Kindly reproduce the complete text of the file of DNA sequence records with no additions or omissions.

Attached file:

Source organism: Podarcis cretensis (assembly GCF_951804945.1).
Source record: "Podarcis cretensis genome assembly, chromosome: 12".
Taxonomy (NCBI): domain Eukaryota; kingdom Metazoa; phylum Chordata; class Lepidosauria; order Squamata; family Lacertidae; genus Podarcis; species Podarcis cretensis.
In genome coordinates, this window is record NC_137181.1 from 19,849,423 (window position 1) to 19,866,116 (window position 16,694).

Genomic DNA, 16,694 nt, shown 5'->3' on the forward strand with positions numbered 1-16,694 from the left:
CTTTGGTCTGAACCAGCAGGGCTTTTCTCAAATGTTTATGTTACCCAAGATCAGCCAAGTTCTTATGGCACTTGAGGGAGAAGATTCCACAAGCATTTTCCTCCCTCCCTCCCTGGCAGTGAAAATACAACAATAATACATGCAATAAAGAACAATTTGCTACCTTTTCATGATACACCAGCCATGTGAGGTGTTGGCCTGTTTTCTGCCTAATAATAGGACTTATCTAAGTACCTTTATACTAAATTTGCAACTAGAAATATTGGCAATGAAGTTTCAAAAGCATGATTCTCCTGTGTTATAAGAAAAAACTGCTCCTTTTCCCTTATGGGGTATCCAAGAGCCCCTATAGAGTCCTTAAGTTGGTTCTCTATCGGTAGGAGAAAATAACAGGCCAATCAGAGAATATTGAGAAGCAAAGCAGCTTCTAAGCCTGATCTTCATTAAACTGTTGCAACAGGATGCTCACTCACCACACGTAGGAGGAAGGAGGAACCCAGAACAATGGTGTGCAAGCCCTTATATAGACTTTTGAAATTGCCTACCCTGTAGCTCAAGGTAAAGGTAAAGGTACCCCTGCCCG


Source organism: Podarcis cretensis (assembly GCF_951804945.1).
Source record: "Podarcis cretensis genome assembly, chromosome: 12".
Taxonomy (NCBI): domain Eukaryota; kingdom Metazoa; phylum Chordata; class Lepidosauria; order Squamata; family Lacertidae; genus Podarcis; species Podarcis cretensis.
In genome coordinates, this window is record NC_137181.1 from 19,849,423 (window position 1) to 19,866,116 (window position 16,694).

Genomic DNA, 16,694 nt, shown 5'->3' on the forward strand with positions numbered 1-16,694 from the left:
CTTTGGTCTGAACCAGCAGGGCTTTTCTCAAATGTTTATGTTACCCAAGATCAGCCAAGTTCTTATGGCACTTGAGGGAGAAGATTCCACAAGCATTTTCCTCCCTCCCTCCCTGGCAGTGAAAATACAACAATAATACATGCAATAAAGAACAATTTGCTACCTTTTCATGATACACCAGCCATGTGAGGTGTTGGCCTGTTTTCTGCCTAATAATAGGACTTATCTAAGTACCTTTATACTAAATTTGCAACTAGAAATATTGGCAATGAAGTTTCAAAAGCATGATTCTCCTGTGTTATAAGAAAAAACTGCTCCTTTTCCCTTATGGGGTATCCAAGAGCCCCTATAGAGTCCTTAAGTTGGTTCTCTATCGGTAGGAGAAAATAACAGGCCAATCAGAGAATATTGAGAAGCAAAGCAGCTTCTAAGCCTGATCTTCATTAAACTGTTGCAACAGGATGCTCACTCACCACACGTAGGAGGAAGGAGGAACCCAGAACAATGGTGTGCAAGCCCTTATATAGACTTTTGAAATTGCCTACCCTGTAGCTCAAGGTAAAGGTAAAGGTACCCCTGCCCG